Posted on Wednesday, March 28th, 2012 by Germain Lussier
There’s been a strange turn of events in the tale of The Weinstein Company’s upcoming documentary Bully. The latest info was the film, which was in danger of being saddled with an R-rating the studio deemed unfair, would be released unrated and uncut. Normally, that would mean the film could not play in most major movie chains as they don’t play unrated or NC-17 rated movies. However, in the case of Bully, AMC Theaters will allow minors in to see the film as long as they have written or verbal permission from a parent. Cinemark, on the other hand, will not show the film. [Update: And Regal, will treat it as an R-rated film.] There’s more after the jump.
Variety reported on this odd exception to the rule AMC is making. If the film was simply rated R, a parent or guardian would have to accompany the minor into the theater. With the unrated Bully, though, all the kids need is permission, even via cell phone. Permission slips will also be made available on their website and at the box office.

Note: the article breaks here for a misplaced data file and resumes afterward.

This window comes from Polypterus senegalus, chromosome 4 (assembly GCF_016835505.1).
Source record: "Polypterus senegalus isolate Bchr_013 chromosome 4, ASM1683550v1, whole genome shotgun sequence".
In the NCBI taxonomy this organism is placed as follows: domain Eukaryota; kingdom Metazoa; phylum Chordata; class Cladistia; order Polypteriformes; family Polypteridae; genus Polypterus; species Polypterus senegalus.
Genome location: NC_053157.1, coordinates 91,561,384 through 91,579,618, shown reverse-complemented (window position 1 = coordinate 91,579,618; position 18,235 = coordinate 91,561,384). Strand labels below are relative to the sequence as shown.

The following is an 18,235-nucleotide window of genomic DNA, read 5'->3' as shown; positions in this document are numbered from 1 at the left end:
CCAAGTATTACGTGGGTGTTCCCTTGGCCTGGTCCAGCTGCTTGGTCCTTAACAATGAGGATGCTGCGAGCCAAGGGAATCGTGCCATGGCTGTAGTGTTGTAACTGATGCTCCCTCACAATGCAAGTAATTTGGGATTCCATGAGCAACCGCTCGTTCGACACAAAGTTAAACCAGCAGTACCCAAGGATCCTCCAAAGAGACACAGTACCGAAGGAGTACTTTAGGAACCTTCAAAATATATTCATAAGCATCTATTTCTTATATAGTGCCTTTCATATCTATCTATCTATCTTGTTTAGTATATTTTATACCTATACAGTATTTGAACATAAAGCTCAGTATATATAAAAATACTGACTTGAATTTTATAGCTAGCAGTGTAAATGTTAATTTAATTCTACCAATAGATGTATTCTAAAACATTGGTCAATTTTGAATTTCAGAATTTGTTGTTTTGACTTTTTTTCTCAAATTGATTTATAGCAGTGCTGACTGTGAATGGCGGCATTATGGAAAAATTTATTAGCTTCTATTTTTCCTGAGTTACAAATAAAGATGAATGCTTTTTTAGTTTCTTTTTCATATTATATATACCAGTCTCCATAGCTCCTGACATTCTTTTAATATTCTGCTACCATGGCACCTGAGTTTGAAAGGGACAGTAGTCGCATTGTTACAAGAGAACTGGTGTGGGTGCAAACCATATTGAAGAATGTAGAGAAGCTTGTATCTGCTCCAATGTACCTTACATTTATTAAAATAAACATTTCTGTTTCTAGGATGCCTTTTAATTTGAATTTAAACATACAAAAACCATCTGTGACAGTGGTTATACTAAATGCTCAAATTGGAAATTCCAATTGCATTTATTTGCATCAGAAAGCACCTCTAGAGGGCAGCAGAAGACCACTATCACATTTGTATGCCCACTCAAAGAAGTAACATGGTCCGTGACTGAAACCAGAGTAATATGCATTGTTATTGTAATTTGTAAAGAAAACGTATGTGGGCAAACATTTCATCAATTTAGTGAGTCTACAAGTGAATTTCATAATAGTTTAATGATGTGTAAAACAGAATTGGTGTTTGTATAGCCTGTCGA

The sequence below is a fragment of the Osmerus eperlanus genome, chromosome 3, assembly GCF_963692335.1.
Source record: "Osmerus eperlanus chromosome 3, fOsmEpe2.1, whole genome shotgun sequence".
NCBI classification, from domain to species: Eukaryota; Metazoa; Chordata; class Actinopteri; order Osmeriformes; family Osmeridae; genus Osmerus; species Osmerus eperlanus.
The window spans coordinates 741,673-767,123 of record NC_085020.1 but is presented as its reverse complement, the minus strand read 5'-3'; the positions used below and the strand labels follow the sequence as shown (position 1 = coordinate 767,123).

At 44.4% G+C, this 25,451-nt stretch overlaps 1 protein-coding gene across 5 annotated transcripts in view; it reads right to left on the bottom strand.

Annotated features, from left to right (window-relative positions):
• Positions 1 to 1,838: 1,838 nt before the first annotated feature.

AMC is the second larger movie theater chain in the country and Cinemark, the third largest, will not show the movie unless it’s given an R-rated cut. Regal, the biggest chain, has not announced their plans with the film, which opens in a limited basis on March 30. [UPDATE: According to the Los Angeles Times, Regal has now revealed they will play the film but treat it as an R-rated movie.]
Directed by Lee Hirsch, Bully is a documentary on bullying in the United States.
The thing that’s lost in all of this is if minors are actually going to want to watch a documentary about bullying. Probably not. If anything, they’ll use the permission slips to get into the theater for Bully and go see Project X. Or they’ll go into the theater and laugh because most kids are kind of evil like that.
Not to mention, having seeing the movie, it’s not particularly special. It has some disturbing and real portrayals of bullying and is very heart-wrenching when it shows the story of families who lost their kids to the problem but it never rises above its simple, obvious, anti-bullying message. Bully is good, but not great.
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